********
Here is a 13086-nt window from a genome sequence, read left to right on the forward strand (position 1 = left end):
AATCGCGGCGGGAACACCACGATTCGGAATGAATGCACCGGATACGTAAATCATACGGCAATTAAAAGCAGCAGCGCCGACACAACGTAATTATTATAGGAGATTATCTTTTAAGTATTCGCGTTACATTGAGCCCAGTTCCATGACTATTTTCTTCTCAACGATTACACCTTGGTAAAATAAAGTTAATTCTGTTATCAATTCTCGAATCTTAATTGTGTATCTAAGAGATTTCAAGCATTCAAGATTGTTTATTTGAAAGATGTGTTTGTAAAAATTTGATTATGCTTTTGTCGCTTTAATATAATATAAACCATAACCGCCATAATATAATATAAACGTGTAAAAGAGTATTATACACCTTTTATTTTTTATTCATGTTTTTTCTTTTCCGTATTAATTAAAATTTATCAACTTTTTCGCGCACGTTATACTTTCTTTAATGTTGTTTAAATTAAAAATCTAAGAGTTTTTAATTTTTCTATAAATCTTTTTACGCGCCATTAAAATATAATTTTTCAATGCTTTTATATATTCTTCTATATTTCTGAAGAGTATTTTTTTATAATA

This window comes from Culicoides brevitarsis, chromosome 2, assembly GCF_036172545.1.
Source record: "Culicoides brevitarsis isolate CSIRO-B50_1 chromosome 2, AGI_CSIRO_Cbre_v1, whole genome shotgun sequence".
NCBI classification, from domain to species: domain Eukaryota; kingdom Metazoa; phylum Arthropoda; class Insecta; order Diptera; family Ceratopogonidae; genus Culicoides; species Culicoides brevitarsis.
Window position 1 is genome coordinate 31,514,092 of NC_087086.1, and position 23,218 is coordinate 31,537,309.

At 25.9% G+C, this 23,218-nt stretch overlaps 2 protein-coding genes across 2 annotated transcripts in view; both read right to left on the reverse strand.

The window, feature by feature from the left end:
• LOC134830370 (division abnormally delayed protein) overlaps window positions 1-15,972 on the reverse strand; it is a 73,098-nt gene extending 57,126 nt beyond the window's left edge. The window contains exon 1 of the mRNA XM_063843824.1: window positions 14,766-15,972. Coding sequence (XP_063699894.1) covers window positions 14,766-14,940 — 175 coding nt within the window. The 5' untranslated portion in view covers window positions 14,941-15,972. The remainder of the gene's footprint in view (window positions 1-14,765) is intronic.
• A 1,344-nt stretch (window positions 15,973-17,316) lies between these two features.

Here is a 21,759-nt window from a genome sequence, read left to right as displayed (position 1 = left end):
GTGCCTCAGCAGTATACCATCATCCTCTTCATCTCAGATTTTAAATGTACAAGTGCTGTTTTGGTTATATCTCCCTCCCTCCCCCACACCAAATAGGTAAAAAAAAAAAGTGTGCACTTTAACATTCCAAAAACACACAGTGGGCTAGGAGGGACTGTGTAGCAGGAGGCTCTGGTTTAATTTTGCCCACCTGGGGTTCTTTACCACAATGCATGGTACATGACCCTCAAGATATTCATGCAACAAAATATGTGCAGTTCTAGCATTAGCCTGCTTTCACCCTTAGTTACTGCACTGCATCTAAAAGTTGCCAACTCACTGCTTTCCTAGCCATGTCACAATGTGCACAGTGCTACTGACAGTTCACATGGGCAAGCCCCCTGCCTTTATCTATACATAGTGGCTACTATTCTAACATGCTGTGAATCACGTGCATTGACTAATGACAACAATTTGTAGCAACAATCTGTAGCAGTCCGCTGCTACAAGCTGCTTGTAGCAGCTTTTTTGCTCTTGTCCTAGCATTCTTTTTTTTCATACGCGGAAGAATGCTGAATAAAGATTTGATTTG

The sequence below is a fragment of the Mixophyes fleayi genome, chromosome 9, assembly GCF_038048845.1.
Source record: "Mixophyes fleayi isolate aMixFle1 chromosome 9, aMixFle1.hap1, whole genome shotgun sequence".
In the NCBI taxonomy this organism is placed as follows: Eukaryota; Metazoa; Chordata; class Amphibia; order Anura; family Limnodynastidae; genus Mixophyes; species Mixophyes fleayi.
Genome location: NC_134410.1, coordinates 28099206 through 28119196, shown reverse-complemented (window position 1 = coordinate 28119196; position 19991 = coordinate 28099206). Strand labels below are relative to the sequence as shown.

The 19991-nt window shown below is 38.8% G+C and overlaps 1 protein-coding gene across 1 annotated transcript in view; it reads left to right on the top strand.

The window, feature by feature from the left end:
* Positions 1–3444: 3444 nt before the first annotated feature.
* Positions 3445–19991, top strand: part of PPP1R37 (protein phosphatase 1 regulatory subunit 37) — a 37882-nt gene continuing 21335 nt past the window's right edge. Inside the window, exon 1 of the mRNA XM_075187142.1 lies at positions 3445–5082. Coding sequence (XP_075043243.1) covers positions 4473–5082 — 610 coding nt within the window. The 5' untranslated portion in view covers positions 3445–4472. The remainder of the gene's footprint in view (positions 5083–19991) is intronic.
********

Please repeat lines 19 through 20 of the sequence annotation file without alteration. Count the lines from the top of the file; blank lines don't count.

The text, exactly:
* Positions 1–3444: 3444 nt before the first annotated feature.
* Positions 3445–19991, top strand: part of PPP1R37 (protein phosphatase 1 regulatory subunit 37) — a 37882-nt gene continuing 21335 nt past the window's right edge. Inside the window, exon 1 of the mRNA XM_075187142.1 lies at positions 3445–5082. Coding sequence (XP_075043243.1) covers positions 4473–5082 — 610 coding nt within the window. The 5' untranslated portion in view covers positions 3445–4472. The remainder of the gene's footprint in view (positions 5083–19991) is intronic.